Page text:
SKOP, the gambling company ATG has had the channelization measured using a
different methodology and presented it in a report. ATG’s measurement mirrors the
BOS report in terms of channelization in general in the gambling market (only 1
percentage point separates the two measurements). On the other hand, the ATG measurement shows an even worse position for the gambling vertical online casino.

Considering ATG’s channelization report, where channelization has fallen dramatically
since the Swedish re-regulation in 2019, it is difficult to even know how to relate to the
government’s claim that “[the] gambling market has since stabilized, and
channelization has increased significantly.” In a later report from ATG, which extends
to Q3 2023, channelization has further fallen to 70 percent channelization for the overall license market and 59 percent channelization for online casino.7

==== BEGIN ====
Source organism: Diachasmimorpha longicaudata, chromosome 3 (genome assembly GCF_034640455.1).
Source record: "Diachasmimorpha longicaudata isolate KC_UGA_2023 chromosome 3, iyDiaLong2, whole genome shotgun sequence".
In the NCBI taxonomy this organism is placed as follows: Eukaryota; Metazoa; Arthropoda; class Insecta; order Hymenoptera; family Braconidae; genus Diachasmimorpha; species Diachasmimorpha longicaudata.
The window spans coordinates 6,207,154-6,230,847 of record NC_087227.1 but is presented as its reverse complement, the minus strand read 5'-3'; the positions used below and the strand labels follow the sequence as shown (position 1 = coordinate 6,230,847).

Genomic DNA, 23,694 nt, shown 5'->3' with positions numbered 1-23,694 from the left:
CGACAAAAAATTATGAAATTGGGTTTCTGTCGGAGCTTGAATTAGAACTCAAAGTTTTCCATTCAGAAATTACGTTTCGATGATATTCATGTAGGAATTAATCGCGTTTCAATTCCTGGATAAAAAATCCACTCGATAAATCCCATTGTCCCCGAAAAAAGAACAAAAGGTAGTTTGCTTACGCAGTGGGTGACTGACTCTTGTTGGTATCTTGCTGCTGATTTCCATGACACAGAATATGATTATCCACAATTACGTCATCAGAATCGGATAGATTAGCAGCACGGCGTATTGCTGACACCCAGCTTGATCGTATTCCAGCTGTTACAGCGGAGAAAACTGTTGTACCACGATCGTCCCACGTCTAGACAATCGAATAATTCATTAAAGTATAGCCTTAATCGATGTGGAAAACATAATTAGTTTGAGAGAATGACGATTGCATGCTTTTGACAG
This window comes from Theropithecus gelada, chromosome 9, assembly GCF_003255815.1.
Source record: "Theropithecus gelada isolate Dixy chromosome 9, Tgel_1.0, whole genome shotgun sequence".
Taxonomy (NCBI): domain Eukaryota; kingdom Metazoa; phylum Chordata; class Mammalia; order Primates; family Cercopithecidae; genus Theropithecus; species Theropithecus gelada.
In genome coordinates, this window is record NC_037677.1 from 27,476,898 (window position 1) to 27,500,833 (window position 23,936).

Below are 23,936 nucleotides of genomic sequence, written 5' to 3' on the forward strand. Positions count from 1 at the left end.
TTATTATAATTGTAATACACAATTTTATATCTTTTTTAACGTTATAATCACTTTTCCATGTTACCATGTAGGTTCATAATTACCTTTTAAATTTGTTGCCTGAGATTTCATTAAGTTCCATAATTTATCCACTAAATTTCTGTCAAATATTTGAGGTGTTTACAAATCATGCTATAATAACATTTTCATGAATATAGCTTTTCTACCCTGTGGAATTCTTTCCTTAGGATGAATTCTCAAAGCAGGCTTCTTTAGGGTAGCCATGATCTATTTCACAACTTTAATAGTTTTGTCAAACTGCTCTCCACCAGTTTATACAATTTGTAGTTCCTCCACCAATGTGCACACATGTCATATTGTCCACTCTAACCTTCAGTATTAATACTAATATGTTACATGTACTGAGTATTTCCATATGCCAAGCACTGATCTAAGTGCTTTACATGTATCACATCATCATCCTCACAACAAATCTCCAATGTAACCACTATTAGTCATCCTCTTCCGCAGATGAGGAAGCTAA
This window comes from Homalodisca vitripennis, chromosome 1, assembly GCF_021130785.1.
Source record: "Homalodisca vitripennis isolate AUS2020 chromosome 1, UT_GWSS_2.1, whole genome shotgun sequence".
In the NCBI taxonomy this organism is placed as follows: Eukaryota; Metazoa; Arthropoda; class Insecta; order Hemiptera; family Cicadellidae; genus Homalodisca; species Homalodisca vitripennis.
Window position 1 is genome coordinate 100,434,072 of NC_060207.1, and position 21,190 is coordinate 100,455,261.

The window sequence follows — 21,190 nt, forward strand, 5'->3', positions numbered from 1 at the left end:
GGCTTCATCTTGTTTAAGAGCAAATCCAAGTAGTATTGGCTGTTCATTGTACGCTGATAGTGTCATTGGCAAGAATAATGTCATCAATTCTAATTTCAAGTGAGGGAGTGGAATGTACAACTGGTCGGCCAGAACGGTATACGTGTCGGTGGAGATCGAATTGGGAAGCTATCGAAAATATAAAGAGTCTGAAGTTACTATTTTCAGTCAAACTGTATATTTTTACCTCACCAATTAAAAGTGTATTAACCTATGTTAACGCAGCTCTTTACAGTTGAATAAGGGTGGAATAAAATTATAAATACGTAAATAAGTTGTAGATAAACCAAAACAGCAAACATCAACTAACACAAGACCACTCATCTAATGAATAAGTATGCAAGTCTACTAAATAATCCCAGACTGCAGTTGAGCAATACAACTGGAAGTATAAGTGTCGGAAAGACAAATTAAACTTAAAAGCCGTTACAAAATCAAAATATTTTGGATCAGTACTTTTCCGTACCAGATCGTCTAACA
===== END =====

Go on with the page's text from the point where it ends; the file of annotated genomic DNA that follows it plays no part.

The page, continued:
In addition to the above quote from the government testifying that the government
simply lacks a basis for its claim, it demonstrates another, general, shortcoming in the
government’s memorandum: the lack of data, basis, preparation, and analysis.
Examples of the absence of analysis concern the proposal’s impact on the media and
the sports movement. Both of these social actors are major recipients of money from
the gambling industry. A cost increase for the licensed gambling industry of SEK 0.5
billion annually (the increased tax revenue estimated by the government) has to come
from somewhere, and this will by all accounts happen at least in part through reduced
advertising in traditional media and reduced sports sponsorship. The government has
nothing to say about how the media and the sports movement are affected by the government’s proposal. There are no impact analyzes in the government’s memorandum on this.